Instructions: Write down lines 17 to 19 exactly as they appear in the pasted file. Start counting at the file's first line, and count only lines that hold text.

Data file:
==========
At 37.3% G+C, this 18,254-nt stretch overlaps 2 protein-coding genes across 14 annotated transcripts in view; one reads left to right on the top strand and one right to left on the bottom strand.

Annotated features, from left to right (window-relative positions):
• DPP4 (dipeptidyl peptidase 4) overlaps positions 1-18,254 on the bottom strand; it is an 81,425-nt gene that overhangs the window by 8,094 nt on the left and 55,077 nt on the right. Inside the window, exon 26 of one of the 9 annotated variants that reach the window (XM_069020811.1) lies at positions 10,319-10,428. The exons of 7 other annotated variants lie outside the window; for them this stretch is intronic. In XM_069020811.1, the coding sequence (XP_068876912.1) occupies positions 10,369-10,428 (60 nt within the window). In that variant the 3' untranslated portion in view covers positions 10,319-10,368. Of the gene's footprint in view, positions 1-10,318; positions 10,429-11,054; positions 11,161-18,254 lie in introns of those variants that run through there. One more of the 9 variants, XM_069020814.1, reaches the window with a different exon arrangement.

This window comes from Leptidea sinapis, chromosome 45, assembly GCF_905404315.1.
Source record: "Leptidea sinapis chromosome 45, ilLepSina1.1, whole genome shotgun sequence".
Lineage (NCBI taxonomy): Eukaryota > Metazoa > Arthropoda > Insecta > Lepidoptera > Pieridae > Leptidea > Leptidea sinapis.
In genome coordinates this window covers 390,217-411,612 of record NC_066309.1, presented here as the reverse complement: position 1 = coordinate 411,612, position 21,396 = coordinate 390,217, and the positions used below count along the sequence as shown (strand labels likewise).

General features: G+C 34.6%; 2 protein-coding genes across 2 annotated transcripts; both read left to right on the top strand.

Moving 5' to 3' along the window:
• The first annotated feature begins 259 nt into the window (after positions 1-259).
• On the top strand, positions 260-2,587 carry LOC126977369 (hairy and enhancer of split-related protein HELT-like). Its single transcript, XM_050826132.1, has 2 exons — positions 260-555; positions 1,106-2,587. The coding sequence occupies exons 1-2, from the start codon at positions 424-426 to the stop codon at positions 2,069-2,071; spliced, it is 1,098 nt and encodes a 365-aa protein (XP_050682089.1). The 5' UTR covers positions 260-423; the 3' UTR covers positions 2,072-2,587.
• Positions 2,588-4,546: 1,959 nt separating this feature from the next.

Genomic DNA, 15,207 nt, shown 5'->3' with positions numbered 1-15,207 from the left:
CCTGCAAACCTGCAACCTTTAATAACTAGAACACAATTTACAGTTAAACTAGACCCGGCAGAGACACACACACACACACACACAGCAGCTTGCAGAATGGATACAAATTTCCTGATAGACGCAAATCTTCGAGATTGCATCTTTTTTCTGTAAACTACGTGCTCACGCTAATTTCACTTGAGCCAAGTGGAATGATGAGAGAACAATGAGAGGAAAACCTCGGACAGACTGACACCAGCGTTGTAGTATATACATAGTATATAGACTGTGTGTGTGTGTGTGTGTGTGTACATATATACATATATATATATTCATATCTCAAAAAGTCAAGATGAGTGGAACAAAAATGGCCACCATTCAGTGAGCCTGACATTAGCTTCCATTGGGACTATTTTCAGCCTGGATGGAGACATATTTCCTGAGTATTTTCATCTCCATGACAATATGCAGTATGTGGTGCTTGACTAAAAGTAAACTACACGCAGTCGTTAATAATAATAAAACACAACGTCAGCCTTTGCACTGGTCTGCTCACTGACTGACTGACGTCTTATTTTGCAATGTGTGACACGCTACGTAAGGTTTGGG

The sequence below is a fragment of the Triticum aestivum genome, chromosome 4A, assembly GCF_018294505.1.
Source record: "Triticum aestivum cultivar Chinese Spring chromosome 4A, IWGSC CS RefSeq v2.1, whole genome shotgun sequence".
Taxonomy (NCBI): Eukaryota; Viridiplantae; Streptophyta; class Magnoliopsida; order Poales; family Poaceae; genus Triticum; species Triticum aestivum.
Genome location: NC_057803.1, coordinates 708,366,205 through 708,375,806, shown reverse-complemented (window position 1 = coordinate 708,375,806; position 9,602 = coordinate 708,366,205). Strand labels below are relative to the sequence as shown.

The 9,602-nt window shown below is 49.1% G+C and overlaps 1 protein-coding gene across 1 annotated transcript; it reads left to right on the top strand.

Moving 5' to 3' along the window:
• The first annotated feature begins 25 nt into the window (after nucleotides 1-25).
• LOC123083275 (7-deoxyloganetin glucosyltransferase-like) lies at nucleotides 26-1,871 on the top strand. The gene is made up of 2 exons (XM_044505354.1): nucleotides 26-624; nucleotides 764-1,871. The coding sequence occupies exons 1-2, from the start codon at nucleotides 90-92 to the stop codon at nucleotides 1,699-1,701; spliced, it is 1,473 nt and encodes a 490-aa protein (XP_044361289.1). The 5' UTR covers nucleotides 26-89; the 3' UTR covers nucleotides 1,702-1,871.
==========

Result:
Taxonomy (NCBI): Eukaryota; Viridiplantae; Streptophyta; class Magnoliopsida; order Poales; family Poaceae; genus Triticum; species Triticum aestivum.
Genome location: NC_057803.1, coordinates 708,366,205 through 708,375,806, shown reverse-complemented (window position 1 = coordinate 708,375,806; position 9,602 = coordinate 708,366,205). Strand labels below are relative to the sequence as shown.

The 9,602-nt window shown below is 49.1% G+C and overlaps 1 protein-coding gene across 1 annotated transcript; it reads left to right on the top strand.